The new fund is slightly larger than the $400 million targeted in initial SEC filings earlier this year, likely buoyed by a string of recent portfolio company IPOs in the healthcare sector.
In its announcement, Polaris was sure to highlight entrepreneurs from both the software and life sciences halves of its business. That’s notable as venture firms wrestle anew with the question of whether to specialize or tackle multiple industries at once.
Just a few months ago, Cambridge, MA-based Atlas Venture went the other direction, splitting its life science and tech teams. Another example of specialization is Lightstone Ventures, which was founded in 2012 by healthcare investors from Advanced Technology Ventures and Morgenthaler Ventures.
The time is certainly right for healthcare investors to count some returns: companies from the sector have made up the largest share of IPOs in the past year or so, according to research from IPO Scoop. Polaris has seen several life sciences companies go public in the past couple of years, including Acceleron Pharma, Bind Therapeutics, Genocea Biosciences, T2 Biosystems, and Cerulean Pharma.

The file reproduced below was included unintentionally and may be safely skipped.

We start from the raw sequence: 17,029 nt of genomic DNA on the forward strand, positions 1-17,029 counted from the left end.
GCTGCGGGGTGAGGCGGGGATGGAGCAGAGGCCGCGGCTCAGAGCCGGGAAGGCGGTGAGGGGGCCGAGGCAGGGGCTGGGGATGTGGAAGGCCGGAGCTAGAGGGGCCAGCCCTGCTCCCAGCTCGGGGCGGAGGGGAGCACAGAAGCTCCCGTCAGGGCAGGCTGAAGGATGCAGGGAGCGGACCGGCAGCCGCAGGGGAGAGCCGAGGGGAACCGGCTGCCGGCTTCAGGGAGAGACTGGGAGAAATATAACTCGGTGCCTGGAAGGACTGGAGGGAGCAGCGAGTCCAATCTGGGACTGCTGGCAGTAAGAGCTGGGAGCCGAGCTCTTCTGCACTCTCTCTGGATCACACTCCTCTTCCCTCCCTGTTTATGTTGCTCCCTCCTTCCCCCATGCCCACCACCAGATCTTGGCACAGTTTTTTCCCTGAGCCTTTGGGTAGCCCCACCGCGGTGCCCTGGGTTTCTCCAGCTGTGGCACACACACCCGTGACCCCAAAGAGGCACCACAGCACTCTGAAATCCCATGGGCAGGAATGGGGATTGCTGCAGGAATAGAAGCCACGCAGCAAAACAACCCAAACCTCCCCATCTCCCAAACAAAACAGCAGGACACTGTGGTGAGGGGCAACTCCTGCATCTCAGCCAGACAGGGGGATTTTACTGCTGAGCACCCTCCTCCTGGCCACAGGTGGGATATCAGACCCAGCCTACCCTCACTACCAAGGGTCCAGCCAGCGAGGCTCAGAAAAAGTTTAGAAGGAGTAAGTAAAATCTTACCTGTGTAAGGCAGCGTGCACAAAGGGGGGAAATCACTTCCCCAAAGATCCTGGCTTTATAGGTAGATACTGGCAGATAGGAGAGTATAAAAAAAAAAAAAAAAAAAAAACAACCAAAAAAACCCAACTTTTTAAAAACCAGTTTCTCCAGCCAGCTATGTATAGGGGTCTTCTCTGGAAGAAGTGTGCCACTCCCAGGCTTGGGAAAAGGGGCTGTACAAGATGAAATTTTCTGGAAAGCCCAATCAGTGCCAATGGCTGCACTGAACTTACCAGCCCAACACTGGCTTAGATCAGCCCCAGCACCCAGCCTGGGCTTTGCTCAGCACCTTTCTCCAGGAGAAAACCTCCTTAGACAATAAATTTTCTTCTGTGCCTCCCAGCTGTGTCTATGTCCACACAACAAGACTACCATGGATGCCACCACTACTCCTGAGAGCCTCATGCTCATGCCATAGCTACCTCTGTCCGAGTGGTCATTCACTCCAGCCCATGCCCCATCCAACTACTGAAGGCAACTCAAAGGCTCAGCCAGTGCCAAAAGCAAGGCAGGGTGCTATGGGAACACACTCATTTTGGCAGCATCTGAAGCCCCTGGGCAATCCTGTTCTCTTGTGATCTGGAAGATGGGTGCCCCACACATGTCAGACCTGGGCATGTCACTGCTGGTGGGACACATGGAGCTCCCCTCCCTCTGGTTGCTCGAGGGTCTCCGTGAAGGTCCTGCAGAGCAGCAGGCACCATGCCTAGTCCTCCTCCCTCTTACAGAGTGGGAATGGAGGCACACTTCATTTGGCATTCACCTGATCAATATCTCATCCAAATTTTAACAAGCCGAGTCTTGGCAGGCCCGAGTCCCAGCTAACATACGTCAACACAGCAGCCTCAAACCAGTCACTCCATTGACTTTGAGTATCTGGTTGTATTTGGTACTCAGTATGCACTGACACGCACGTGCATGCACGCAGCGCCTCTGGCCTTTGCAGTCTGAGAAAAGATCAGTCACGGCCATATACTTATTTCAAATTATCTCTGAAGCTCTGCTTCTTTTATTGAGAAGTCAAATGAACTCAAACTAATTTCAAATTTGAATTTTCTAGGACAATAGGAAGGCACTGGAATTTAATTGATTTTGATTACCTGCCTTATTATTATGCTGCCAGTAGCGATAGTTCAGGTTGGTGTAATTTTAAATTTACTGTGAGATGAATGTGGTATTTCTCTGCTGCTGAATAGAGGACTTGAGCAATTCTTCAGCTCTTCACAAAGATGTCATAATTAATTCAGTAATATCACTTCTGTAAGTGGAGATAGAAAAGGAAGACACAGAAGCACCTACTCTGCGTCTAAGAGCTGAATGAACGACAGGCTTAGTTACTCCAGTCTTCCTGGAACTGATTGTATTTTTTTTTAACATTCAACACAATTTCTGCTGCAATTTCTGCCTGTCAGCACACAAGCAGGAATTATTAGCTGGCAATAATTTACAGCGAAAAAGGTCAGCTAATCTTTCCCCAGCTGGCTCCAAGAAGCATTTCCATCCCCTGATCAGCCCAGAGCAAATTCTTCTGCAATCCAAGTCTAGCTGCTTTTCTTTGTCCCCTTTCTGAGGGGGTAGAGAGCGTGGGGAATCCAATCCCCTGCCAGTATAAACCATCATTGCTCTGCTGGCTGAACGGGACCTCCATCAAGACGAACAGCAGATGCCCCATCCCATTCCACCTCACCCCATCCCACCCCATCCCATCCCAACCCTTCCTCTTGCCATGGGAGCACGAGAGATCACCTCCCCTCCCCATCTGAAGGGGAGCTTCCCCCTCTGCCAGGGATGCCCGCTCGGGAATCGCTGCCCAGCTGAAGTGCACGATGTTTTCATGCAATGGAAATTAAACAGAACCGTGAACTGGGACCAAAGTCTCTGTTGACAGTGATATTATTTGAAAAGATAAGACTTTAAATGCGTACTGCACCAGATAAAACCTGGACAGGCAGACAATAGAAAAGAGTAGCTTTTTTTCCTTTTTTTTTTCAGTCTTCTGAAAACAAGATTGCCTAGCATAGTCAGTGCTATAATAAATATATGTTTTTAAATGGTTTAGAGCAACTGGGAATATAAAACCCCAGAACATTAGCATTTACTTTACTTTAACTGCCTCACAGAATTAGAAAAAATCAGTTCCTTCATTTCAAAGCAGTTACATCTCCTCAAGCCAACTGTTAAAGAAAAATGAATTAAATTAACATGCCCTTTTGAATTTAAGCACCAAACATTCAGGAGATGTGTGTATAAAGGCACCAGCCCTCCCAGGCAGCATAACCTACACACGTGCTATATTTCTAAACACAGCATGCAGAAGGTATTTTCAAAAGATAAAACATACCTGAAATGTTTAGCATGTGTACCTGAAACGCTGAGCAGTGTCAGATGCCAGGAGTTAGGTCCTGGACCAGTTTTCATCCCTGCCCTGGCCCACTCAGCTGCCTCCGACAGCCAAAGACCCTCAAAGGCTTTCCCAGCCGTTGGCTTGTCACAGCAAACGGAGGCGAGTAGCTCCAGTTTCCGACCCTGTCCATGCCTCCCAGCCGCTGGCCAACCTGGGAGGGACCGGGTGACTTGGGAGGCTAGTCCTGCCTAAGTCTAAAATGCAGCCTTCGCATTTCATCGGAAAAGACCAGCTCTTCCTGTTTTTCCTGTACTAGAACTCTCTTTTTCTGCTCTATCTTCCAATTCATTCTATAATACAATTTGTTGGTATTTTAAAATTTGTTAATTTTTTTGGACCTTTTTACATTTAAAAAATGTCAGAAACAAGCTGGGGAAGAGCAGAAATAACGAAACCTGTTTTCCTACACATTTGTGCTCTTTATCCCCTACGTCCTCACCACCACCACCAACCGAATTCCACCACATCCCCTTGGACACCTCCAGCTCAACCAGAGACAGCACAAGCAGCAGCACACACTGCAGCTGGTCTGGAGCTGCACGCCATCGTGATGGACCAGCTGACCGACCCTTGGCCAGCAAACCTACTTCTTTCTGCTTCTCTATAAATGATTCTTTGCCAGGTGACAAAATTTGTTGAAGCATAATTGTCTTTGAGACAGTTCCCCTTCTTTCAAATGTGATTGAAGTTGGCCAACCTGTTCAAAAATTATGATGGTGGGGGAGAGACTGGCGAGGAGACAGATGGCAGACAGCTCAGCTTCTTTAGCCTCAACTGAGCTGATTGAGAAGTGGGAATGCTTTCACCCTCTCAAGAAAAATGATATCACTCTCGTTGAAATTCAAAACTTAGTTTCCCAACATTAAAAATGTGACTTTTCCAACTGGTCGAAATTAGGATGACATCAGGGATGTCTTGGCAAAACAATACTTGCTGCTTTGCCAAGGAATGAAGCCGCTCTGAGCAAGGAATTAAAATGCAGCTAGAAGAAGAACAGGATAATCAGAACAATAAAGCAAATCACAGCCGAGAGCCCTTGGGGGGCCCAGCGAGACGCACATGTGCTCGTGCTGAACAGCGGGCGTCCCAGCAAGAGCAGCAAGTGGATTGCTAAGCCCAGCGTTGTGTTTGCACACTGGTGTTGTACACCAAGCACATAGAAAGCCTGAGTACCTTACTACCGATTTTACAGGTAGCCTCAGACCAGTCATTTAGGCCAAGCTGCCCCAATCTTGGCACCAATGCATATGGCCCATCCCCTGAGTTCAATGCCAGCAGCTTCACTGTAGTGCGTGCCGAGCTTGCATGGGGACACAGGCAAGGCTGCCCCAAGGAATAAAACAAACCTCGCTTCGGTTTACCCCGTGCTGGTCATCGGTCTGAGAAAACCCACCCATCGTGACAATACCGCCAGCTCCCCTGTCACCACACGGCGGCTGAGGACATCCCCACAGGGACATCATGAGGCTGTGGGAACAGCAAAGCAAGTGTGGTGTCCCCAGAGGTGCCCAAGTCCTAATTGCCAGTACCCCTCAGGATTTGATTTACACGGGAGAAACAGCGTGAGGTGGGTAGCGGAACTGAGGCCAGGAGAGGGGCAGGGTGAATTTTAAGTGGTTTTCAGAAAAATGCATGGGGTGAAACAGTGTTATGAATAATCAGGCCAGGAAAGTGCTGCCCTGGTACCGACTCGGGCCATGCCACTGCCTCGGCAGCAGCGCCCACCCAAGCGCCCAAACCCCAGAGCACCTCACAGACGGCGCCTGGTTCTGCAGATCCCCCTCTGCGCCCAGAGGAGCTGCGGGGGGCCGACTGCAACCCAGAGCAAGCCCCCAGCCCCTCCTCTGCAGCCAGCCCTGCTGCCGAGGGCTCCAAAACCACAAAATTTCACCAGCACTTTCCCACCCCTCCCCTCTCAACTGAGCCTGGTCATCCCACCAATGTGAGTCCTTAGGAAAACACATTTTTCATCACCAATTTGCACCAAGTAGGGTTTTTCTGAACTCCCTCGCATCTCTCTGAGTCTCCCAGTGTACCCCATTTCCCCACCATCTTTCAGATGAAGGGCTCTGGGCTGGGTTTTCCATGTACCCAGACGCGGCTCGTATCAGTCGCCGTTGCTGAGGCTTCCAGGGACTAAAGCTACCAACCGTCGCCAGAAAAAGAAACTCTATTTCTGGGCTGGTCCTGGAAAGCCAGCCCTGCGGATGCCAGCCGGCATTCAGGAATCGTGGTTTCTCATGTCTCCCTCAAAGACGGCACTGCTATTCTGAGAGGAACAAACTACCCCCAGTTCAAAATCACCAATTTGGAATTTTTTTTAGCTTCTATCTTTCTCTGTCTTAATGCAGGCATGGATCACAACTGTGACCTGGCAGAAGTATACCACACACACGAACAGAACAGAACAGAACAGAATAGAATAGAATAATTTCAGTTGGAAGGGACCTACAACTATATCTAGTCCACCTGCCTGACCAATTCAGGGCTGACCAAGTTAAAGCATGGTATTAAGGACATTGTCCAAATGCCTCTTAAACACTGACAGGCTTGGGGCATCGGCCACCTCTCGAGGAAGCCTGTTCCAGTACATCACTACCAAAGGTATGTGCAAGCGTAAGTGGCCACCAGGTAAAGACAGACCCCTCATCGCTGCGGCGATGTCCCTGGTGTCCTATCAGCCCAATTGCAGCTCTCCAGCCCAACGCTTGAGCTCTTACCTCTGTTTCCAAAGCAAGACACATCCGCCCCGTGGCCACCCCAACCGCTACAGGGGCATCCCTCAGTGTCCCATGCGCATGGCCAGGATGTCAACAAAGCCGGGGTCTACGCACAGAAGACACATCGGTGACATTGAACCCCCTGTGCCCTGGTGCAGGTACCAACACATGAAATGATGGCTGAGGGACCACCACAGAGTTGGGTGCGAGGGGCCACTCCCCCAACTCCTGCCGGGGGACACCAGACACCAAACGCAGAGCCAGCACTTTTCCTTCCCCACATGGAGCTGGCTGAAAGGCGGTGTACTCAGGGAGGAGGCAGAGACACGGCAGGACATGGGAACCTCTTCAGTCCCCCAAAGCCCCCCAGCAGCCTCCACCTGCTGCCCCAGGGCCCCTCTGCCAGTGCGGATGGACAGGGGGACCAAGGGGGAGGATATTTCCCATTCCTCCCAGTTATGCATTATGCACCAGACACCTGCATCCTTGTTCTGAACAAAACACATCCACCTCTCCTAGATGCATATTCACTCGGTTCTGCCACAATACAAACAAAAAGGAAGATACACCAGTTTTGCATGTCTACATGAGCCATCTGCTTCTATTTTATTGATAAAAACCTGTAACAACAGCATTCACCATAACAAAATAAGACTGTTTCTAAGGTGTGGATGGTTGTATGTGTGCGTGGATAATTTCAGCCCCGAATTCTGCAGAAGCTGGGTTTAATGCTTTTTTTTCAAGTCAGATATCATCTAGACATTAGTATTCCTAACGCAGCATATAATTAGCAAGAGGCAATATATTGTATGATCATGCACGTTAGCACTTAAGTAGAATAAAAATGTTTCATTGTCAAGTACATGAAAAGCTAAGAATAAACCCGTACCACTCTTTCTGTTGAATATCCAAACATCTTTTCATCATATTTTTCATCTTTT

Notable investments on the tech side include real estate website Trulia, which was acquired by competitor Zillow, and Automattic, the company behind the widely used WordPress website publishing software.
Polaris’s last fund was $375 million, raised in 2010. That was a huge downsizing from the previous fund, a 2006-vintage vehicle that was worth $1 billion. Of course, plenty changed in the financial markets in that span.
Since its last fund, Polaris has also seen strategic changes on the tech side—it launched a startup incubator called Dogpatch Labs, which expanded from San Francisco to Boston, New York, Silicon Valley, and Dublin. Today, only the Dublin site remains.